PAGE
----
A few years ago, I joined community leaders in Cincinnati to visit Union Baptist Cemetery, one of the most historic African American burial grounds in our state, and see all the work that’s needed to restore this hallowed ground to the place of honor that it should be.
This week I introduced the African American Burial Grounds Preservation Act, bipartisan legislation to provide federal resources to ensure historic Black burial grounds around Ohio and the country are preserved and maintained for future generations.
Union Baptist is a historic site where Black union soldiers, civil rights activists, former slaves and so many other Black Ohioans share their final resting place. But it hasn’t been honored and preserved as it should be.
Several years ago we worked with the community and with civil rights and veterans’ groups to introduce bipartisan legislation to preserve historic Black burial grounds around the country. We got it passed in the Senate, but not across the finish line. This year, we hope we can get this new bill to the president’s desk and signed into law.
The African American Burial Grounds Preservation Act would set up a program through the National Park Service that would provide grant opportunities and technical assistance to local partners to research, identify, survey and preserve historic Black Cemeteries.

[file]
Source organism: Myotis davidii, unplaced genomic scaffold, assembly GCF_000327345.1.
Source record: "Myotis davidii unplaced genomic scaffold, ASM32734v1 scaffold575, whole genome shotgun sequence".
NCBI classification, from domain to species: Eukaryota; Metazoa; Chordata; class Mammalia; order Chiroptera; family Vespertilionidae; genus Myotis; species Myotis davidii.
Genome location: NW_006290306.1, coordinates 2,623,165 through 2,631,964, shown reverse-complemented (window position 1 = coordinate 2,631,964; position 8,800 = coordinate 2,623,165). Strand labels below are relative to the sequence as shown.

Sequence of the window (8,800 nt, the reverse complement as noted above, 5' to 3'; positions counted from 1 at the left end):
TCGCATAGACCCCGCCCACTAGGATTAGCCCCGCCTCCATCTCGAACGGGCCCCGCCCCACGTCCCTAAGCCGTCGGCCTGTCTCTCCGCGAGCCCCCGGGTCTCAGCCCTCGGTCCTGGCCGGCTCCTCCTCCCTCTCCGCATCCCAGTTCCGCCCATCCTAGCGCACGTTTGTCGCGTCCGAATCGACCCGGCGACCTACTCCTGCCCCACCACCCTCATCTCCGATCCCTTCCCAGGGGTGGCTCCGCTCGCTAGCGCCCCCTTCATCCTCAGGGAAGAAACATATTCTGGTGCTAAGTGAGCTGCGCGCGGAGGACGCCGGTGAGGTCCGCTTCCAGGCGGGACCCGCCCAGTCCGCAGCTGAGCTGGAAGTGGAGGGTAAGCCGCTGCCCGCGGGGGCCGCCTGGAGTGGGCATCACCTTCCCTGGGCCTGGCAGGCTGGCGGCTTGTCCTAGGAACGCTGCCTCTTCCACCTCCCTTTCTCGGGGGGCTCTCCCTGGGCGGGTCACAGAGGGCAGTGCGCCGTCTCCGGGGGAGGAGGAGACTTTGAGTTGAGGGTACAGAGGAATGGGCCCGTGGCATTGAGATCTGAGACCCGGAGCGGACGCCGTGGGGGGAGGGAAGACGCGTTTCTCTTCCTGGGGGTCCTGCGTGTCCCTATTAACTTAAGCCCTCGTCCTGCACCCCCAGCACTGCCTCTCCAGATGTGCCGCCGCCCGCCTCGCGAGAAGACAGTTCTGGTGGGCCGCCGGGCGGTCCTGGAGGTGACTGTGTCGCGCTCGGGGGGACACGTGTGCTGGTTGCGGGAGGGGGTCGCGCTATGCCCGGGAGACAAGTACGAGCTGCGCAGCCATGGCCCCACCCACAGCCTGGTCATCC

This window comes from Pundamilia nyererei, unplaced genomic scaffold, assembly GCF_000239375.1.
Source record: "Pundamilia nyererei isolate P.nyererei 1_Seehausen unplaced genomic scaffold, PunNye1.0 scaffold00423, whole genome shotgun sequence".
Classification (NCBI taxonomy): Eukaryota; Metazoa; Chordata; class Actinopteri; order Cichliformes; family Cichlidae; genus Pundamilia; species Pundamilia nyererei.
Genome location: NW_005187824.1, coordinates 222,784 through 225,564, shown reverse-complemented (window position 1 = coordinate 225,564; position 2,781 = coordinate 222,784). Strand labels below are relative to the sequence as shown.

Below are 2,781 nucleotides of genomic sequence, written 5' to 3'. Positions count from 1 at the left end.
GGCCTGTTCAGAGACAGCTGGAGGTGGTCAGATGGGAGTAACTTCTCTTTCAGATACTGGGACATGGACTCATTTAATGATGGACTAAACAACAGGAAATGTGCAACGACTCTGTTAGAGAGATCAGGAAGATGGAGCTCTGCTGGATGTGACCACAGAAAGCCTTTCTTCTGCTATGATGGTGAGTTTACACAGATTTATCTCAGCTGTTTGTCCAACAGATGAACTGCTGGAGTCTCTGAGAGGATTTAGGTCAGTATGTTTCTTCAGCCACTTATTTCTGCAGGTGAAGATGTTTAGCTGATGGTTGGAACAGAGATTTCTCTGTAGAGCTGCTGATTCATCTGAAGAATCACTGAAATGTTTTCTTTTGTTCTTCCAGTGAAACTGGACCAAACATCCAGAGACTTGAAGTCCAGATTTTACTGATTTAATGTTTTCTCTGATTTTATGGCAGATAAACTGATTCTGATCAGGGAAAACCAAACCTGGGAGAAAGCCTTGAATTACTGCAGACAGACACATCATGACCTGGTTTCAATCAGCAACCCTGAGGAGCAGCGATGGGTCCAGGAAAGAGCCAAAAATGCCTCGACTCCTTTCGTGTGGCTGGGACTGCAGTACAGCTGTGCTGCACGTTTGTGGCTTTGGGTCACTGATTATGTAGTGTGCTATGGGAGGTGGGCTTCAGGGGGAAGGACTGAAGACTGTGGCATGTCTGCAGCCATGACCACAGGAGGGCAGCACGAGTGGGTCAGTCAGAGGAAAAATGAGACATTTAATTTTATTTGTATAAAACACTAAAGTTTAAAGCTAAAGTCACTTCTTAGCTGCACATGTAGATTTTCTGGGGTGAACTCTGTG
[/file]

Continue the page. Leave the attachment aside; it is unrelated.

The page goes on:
When I visited Union Baptist, local leaders highlighted the graves of Powhatan Beaty, a former slave and Civil War veteran who became an actor and received a Congressional Medal of Honor, and Dr. Jennie Davis Porter, the first African American to receive a graduate degree from the University of Cincinnati, and so many other great Ohioans.
Cemeteries like Union Baptist don’t just matter to those whose ancestors are buried there – they’re important historical sites, and they’re tools for education and understanding.
Last month we brought in Lonnie Bunch, Secretary of the Smithsonian, for a virtual Ohio event focused on the history we can learn from these burial grounds. He said “you can tell a great deal about a people and a nation by what they deem important enough to remember.
But we may learn even more by what a country chooses to forget. Too often in our country that is African American history – which is why preserving these burial grounds is so important.”
It’s not a partisan issue. The bill we passed in 2019 was bipartisan, and this year I’m working with Republican Mitt Romney on the updated bill.
I will keep working to preserve and protect these historic sites, so future generations can learn about the profound impact those laid to rest here had in shaping our state.
Sherrod Brown (D-Ohio) represents the state in the U.S. Senate.